How to Makeover a Plywood Floor
This living room plywood floor makeover has been a long long time coming.
I had too many ideas that I loved and I couldn’t decide which one to go with, so indecision kept me from doing anything at all.
Don’t you just hate it when that happens?
They say making no decision is actually making a decision by default, and I didn’t want that.
So a little while ago I gave myself a good kick in my DIYing butt, and I made the decision to dive in with the idea that I thought was the most me.
Even so, there was still a chance that the outcome in reality wouldn’t match the vision in my head.
But once the decision was made I jumped in with both feet, and I’m so happy I did.
Here’s what the living room floor looked like before I started this whole makeover thing, which seems like eons ago.
We had that laminate floor for quite a few years and it’s expiration date was long past.
I felt the need for something happy and colorful.
Honestly, unless it’s garden soil showing off pretty flowers I’m not really a huge fan of brown.
So off with the click-together floating laminate floor.
Once the laminate flooring was gone, we were left with an old plywood floor that we put down shortly after we moved in twenty years ago.
The original wood floors in this room were not in great condition so I cut the plywood to look like wooden floor planks.
You can see where I didn’t cut into the plywood in this pic, in front of the wood stove .
We had a heavy area rug there when I did this, and I didn’t do under it.
The plywood floor is pretty messy looking because I painted the walls and ceiling before starting the floor makeover just so I didn’t have to worry about paint drips.
And no matter how careful you are, there are always going to be some booboos.
How to Make Plywood Look Like an Old Wood Floor
So, I needed to cut my plywood floor in the area that I didn’t do all those years ago.
To do this you just need a few simple tools: a ruler, a pencil, and an xacto knife. That’s it!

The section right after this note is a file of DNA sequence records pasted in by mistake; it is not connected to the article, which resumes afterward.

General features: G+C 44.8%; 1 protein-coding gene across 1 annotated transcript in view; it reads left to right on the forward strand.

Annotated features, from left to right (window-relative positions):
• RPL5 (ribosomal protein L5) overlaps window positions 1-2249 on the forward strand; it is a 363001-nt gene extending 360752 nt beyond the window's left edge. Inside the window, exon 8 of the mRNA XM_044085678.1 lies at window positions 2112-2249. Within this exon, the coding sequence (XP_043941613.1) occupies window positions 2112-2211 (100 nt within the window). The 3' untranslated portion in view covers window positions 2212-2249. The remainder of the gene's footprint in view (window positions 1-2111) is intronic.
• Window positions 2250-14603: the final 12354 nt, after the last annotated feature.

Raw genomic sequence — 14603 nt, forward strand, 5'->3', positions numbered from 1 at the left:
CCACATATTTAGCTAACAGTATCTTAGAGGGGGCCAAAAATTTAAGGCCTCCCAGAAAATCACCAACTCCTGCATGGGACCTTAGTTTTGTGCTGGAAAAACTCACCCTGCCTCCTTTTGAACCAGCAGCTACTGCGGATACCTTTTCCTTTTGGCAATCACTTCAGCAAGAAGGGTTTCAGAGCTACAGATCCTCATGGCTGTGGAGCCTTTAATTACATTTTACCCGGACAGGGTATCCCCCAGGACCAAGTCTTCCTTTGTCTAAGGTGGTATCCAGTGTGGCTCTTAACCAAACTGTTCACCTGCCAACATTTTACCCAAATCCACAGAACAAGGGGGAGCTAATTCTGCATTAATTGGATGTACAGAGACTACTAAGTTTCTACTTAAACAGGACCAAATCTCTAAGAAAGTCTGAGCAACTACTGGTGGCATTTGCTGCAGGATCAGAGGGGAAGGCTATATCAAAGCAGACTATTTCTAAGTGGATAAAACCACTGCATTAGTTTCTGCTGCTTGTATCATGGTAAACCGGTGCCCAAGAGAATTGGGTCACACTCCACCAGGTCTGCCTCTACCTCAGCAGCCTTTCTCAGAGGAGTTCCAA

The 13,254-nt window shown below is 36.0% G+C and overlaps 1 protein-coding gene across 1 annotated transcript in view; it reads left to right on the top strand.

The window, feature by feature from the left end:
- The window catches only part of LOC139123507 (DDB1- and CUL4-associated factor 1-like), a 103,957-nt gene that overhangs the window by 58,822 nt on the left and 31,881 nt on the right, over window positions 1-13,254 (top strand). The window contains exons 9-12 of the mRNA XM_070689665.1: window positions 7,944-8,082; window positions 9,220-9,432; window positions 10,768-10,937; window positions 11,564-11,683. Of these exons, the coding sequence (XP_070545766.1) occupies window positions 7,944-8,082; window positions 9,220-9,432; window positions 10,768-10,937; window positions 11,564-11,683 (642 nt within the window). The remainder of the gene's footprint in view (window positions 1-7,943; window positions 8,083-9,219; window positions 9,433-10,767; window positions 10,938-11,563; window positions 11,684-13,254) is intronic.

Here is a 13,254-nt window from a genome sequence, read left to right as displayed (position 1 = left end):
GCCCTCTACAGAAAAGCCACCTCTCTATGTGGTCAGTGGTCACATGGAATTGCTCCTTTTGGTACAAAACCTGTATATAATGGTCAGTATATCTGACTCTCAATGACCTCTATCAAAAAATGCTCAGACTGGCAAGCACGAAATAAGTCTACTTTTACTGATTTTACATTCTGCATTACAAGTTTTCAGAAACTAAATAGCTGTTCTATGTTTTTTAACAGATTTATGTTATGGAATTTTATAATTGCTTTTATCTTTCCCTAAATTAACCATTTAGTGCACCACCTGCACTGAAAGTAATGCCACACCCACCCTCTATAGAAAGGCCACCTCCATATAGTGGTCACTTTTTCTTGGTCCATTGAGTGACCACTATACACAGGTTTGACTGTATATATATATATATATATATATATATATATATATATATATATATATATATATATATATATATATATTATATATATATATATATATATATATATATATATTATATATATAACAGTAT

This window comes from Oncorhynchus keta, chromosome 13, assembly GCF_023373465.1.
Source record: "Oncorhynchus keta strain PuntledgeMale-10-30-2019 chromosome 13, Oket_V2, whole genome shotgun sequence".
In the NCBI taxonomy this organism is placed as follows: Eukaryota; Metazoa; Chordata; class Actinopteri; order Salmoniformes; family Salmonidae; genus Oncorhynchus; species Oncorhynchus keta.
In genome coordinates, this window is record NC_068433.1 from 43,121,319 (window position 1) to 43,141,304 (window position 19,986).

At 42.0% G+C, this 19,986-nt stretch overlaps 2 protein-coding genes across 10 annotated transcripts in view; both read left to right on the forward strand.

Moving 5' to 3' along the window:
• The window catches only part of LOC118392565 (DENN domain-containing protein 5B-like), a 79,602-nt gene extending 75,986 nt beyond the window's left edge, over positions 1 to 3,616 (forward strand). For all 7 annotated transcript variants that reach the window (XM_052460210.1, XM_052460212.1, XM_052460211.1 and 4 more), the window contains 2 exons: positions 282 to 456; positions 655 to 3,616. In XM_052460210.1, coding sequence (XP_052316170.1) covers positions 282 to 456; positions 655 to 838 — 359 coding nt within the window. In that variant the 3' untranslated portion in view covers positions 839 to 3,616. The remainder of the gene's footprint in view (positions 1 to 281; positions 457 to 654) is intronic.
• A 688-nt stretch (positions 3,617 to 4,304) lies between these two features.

When I originally did most of the floor I tried using a rotary tool, but the bits burnt out too quick and the lines were too straight.
Whoever heard of an old wooden floor with perfectly straight lines? Not me, that ‘s for sure.
Certainly not in this house.
To get a real old and worn floor look it’s my opinion that doing this by hand is best.
Sometimes the old fashioned diy way is still the best way.
I measured and drew out my lines with pencil.
My lines are about 6″ apart, but again I didn’t want to be too perfect with that.
I cut into the pencil lines on an angle, going one way first…
… and then going the other way along the same line.
It’s super important to use a sharp blade, not to go too deep, and not to apply too much pressure.
Here’s my plywood floor all done and ready for a lot painting.
I always wrap my painting trays with a plastic grocery bag, which I now only get at thrift stores because I use a couple of grocery baskets for my actual shopping.
We’re on a well, and it takes way too much water to clean a paint tray.
For my floor makeover base coat I’m using a ReStore latex white paint and primer combo, and just a brush and a roller.
First I did around the perimeter of the room with the brush.
I wasn’t at all sad to see all the dings and dents and drips and ooopsies disappear.
There’s nothing like a fresh coat of paint, and you could of course leave the floor painted just the one color…give it a couple of coats of Stays Clear Poly by Benjamin Moore, and call it done.
But for me the white is just the beginning of this plywood floor makeover.
This is where the fun starts.
How to Paint Colorful Stripes on a Plywood Floor
My floor is getting a colorful stripe treatment, and to do that I need to use a separate brush for each color.
Here are my five colors, all are latex paints that I already had.
I used small aluminum meat pie trays for my paints because this treatment really doesn’t take much paint at all.
I started with pink, and I just followed the lines that I cut into the plywood.
Now you’re probably asking yourself a couple of questions.
First, why did she paint the floor white if she was just going to paint over it?
The short answer is because I wanted the colors to have the brightness that a white base coat would give them.
I didn’t want to be disappointed with how any of the colors looked over that beigy browny color.